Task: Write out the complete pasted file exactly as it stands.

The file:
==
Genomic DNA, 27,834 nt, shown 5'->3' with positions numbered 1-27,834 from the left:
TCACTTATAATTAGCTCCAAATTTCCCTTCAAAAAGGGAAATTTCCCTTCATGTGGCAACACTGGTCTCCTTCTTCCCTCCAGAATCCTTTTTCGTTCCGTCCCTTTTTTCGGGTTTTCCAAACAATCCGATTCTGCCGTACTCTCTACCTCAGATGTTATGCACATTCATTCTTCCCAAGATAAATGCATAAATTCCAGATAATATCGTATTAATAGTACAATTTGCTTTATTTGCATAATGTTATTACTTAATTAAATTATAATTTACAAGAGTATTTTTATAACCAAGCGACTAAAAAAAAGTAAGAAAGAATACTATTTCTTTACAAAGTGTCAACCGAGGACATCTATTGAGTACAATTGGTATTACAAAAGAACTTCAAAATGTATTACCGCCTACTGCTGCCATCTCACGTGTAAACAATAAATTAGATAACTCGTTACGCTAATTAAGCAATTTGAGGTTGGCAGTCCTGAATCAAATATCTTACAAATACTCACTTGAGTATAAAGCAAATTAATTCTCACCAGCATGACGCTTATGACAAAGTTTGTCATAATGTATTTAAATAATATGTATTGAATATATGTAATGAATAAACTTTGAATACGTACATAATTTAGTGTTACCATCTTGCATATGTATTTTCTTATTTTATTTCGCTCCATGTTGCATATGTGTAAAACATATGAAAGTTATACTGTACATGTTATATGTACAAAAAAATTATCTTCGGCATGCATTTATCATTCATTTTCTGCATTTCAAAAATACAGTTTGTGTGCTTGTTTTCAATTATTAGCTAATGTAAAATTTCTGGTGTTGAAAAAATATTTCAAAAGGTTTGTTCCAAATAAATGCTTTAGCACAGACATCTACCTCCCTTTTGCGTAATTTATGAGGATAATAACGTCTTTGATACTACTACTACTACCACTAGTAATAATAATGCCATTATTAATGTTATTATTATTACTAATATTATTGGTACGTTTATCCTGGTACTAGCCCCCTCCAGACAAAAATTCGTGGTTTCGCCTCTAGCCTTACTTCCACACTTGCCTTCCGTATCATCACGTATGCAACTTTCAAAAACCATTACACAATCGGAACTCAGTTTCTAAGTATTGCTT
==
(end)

Genomic DNA, 27,834 nt, shown 5'->3' with positions numbered 1-27,834 from the left:
TCACTTATAATTAGCTCCAAATTTCCCTTCAAAAAGGGAAATTTCCCTTCATGTGGCAACACTGGTCTCCTTCTTCCCTCCAGAATCCTTTTTCGTTCCGTCCCTTTTTTCGGGTTTTCCAAACAATCCGATTCTGCCGTACTCTCTACCTCAGATGTTATGCACATTCATTCTTCCCAAGATAAATGCATAAATTCCAGATAATATCGTATTAATAGTACAATTTGCTTTATTTGCATAATGTTATTACTTAATTAAATTATAATTTACAAGAGTATTTTTATAACCAAGCGACTAAAAAAAAGTAAGAAAGAATACTATTTCTTTACAAAGTGTCAACCGAGGACATCTATTGAGTACAATTGGTATTACAAAAGAACTTCAAAATGTATTACCGCCTACTGCTGCCATCTCACGTGTAAACAATAAATTAGATAACTCGTTACGCTAATTAAGCAATTTGAGGTTGGCAGTCCTGAATCAAATATCTTACAAATACTCACTTGAGTATAAAGCAAATTAATTCTCACCAGCATGACGCTTATGACAAAGTTTGTCATAATGTATTTAAATAATATGTATTGAATATATGTAATGAATAAACTTTGAATACGTACATAATTTAGTGTTACCATCTTGCATATGTATTTTCTTATTTTATTTCGCTCCATGTTGCATATGTGTAAAACATATGAAAGTTATACTGTACATGTTATATGTACAAAAAAATTATCTTCGGCATGCATTTATCATTCATTTTCTGCATTTCAAAAATACAGTTTGTGTGCTTGTTTTCAATTATTAGCTAATGTAAAATTTCTGGTGTTGAAAAAATATTTCAAAAGGTTTGTTCCAAATAAATGCTTTAGCACAGACATCTACCTCCCTTTTGCGTAATTTATGAGGATAATAACGTCTTTGATACTACTACTACTACCACTAGTAATAATAATGCCATTATTAATGTTATTATTATTACTAATATTATTGGTACGTTTATCCTGGTACTAGCCCCCTCCAGACAAAAATTCGTGGTTTCGCCTCTAGCCTTACTTCCACACTTGCCTTCCGTATCATCACGTATGCAACTTTCAAAAACCATTACACAATCGGAACTCAGTTTCTAAGTATTGCTT